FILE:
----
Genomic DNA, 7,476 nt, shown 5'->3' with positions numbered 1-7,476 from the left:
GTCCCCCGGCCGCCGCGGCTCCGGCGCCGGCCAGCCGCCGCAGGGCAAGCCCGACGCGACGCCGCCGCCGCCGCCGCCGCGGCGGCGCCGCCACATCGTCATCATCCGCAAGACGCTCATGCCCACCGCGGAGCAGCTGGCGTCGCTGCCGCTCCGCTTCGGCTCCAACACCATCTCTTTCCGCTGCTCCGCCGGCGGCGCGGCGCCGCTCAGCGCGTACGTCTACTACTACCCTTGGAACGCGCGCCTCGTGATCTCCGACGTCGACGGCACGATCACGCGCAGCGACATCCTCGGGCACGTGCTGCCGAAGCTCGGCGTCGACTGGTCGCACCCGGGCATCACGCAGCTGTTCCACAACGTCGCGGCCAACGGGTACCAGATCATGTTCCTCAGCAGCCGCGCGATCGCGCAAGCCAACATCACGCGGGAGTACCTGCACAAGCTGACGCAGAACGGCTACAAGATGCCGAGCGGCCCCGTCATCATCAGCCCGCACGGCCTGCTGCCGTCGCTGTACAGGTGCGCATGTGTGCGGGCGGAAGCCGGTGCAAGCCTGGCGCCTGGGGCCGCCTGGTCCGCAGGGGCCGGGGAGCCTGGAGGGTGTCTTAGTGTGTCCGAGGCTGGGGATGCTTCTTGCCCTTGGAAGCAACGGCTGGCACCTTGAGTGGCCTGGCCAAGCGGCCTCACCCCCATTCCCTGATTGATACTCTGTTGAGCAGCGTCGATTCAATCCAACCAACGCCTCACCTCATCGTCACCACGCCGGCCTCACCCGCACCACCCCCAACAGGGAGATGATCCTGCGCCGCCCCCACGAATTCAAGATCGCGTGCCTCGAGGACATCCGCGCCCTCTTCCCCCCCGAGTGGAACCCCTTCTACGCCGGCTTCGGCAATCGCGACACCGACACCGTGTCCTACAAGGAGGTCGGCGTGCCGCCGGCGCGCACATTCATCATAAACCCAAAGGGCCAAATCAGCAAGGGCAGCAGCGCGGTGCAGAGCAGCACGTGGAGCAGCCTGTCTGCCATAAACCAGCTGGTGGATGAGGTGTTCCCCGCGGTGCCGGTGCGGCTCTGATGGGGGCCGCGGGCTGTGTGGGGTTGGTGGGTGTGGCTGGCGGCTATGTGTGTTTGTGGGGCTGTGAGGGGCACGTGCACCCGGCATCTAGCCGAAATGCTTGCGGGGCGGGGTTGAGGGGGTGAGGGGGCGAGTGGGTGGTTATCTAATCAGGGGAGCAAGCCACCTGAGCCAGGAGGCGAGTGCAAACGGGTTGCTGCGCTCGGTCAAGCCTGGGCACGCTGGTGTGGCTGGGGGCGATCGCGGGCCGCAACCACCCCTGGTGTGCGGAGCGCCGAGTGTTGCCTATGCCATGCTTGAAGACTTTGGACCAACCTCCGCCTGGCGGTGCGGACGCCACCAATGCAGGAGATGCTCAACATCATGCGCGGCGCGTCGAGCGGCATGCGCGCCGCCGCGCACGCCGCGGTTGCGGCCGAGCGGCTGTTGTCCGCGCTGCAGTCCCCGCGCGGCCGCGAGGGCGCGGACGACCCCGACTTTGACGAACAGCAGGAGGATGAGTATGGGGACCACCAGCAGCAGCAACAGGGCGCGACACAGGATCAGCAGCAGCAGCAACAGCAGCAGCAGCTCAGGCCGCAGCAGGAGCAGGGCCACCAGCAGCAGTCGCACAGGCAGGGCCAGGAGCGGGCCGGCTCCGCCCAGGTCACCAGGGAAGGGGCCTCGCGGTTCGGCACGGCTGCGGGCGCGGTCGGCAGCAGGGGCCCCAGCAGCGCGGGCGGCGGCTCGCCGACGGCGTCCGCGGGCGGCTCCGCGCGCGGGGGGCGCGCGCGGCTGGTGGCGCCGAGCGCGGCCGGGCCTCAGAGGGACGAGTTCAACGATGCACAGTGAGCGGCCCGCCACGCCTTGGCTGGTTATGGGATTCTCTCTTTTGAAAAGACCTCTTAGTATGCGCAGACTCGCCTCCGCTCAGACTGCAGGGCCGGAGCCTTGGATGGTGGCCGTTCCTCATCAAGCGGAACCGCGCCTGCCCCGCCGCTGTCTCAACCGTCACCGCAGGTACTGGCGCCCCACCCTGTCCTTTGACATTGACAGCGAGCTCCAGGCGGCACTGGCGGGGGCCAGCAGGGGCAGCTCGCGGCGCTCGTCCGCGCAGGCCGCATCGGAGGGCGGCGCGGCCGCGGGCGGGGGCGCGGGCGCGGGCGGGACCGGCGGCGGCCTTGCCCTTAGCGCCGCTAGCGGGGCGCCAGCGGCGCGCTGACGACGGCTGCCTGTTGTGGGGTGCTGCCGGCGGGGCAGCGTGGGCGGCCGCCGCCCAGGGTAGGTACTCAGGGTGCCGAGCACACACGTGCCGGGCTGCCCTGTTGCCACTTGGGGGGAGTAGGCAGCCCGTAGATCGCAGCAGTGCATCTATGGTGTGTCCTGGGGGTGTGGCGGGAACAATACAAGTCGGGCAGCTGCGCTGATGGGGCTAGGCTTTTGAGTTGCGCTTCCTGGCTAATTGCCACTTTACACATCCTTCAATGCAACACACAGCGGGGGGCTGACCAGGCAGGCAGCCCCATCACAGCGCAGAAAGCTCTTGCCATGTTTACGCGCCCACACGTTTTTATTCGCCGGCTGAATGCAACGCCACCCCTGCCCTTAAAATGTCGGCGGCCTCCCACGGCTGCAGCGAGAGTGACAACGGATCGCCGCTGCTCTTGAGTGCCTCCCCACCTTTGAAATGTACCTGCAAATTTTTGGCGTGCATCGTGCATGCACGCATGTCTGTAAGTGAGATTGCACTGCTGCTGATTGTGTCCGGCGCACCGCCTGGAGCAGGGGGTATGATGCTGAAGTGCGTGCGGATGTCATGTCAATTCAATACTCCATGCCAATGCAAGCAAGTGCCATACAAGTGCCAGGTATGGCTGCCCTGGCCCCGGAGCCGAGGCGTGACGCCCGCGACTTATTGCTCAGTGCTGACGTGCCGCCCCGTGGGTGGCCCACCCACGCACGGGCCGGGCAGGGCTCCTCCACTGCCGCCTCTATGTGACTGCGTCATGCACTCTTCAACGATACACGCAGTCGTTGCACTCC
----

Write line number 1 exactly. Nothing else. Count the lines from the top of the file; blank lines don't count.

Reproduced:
Genomic DNA, 7,476 nt, shown 5'->3' with positions numbered 1-7,476 from the left: